How to Respond to A Notice of Proposed Debarment from the U.S. Government
This brief guide is designed to provide on-point legal information about responding to a notice of proposed debarment from the U.S. Government. Most common grounds for proposed debarment include: mischarging, bribes, convictions, or inflating qualifications. However, there are many others.
Make Sure You Meet The Deadline To RespondProviding responses and submissions within deadlines set by the U.S. Government is very important. Some notices of proposed debarment may be delayed or arrive at addresses no longer in use. Either way, it is very important to meet the deadline or request an extension. The Federal Acquisition Regulation states that generally a debarment may last for 3 years.
Decide if You or Your Legal Counsel Will Provide ResponsesNo legal representation is required to provide responses to a notice of proposed debarment. Each response is expected to address specific factors listed in the Federal Acquisition Regulation. Hiring an experienced legal representative may expedite the process, assist in identifying important facts, making effective legal arguments, and preparing for a meeting with an Agency Suspension and Debarment Official.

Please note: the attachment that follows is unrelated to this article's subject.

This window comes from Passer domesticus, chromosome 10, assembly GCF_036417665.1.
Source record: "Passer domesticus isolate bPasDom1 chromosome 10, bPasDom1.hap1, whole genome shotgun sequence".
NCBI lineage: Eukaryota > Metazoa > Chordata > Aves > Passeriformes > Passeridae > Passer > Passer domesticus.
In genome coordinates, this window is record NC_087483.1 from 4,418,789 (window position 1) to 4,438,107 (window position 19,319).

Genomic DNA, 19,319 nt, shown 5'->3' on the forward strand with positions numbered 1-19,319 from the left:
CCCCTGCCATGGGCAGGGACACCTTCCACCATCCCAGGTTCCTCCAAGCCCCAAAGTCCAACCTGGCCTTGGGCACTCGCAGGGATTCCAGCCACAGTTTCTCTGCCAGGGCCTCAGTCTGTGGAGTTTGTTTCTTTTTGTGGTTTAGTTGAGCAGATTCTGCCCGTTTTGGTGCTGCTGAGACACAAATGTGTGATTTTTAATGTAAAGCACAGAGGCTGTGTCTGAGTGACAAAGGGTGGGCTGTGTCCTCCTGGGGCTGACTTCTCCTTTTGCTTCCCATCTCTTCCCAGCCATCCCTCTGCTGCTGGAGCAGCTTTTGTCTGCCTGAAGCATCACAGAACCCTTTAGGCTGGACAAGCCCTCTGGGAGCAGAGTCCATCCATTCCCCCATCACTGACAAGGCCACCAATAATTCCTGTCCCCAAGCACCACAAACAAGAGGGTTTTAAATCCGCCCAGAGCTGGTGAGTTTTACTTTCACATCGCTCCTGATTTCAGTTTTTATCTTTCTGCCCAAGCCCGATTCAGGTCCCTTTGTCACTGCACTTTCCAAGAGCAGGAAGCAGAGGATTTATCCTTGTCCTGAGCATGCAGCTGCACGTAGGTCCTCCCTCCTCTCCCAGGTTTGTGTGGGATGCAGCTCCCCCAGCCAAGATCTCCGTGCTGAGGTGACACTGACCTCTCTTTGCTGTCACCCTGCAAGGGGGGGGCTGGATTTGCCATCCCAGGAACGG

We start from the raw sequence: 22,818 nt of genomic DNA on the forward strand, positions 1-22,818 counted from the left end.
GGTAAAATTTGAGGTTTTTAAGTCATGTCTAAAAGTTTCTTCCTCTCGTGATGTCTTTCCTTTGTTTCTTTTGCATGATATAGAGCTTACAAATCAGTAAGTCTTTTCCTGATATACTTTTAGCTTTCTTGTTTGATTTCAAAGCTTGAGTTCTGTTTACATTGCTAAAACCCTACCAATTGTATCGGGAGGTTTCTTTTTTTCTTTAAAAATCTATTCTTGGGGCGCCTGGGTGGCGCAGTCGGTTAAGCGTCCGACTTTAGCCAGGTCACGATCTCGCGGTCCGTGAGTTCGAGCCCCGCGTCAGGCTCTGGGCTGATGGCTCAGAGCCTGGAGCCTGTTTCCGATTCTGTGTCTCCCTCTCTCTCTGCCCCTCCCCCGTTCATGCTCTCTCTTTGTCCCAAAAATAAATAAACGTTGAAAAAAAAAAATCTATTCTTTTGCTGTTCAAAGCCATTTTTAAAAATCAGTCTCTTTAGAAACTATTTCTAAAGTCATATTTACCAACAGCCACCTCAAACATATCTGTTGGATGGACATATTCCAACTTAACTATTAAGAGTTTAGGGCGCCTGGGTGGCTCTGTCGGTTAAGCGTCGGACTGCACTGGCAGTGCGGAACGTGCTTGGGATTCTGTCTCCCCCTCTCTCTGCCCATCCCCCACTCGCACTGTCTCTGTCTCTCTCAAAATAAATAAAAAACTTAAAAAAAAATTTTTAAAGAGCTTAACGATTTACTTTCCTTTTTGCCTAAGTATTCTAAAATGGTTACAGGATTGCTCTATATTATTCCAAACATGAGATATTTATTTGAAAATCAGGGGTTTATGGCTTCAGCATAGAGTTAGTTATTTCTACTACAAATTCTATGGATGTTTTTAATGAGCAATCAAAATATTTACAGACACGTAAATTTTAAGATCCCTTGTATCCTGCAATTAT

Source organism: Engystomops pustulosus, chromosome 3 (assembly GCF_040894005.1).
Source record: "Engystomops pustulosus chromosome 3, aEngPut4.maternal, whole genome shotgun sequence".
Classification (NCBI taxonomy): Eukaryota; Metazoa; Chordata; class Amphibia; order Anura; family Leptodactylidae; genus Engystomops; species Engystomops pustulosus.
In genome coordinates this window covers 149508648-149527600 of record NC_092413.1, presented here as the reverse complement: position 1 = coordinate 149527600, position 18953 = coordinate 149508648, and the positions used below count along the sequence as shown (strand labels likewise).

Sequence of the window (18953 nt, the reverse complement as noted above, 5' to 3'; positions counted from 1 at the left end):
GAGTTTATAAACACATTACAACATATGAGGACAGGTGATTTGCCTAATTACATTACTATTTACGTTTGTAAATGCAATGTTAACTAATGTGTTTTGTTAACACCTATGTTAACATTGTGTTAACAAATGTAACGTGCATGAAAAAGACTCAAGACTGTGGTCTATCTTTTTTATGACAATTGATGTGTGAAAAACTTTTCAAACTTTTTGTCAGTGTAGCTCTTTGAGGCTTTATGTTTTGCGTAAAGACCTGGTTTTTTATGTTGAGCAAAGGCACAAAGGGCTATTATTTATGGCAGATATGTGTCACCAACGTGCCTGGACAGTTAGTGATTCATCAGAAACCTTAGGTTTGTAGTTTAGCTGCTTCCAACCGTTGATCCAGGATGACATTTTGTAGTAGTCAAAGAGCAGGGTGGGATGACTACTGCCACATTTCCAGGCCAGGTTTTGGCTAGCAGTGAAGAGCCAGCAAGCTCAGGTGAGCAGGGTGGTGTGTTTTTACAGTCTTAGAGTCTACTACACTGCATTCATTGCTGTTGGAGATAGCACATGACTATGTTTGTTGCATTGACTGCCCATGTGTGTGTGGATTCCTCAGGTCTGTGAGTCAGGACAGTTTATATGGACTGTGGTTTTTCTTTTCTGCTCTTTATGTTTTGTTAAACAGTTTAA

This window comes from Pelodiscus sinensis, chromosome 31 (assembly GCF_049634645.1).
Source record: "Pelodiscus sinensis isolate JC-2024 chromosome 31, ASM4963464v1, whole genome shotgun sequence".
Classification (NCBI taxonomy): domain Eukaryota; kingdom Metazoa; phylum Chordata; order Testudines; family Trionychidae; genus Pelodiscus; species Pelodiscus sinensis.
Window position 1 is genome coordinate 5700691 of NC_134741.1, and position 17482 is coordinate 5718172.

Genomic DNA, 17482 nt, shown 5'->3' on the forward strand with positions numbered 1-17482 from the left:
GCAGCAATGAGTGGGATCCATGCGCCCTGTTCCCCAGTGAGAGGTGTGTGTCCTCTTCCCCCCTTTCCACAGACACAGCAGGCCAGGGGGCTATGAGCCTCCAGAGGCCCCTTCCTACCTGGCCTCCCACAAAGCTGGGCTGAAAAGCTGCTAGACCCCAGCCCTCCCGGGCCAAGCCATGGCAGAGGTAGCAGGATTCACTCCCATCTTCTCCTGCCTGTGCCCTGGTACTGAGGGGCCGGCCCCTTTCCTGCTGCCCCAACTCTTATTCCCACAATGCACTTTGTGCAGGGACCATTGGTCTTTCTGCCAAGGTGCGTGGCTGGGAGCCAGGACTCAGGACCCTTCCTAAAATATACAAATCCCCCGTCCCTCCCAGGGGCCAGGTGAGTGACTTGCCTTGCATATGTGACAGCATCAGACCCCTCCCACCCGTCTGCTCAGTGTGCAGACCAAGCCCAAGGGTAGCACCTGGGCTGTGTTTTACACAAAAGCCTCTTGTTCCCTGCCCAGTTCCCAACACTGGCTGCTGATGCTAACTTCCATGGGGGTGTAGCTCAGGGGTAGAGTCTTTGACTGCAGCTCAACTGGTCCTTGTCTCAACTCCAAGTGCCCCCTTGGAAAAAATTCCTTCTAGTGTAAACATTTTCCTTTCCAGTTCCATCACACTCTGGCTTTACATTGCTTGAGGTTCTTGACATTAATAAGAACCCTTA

Develop Evidence To Show "Present Responsibility"The Federal Acquisition Regulation and agency specific regulations discuss different factors that Agency Suspension and Debarment Officials must consider before taking action on a notice of proposed debarment or suspension. Each case is different because it has different facts. In order to provide effective responses, factors listed in the Federal Acquisition Regulation, Subpart 9.4 must be addressed.
Preparing for a Meeting with An Agency Suspension and Debarment OfficialMany agencies would like to meet with an individual (and/or a company) proposed for debarment or suspension before taking action. In order to have an effective meeting, it is very important to adequately prepare for it. This is the last opportunity to address any outstanding issues before the U.S. Government makes a decision on the notice of proposed debarment. positive impression and dispel any U.S. Government concerns.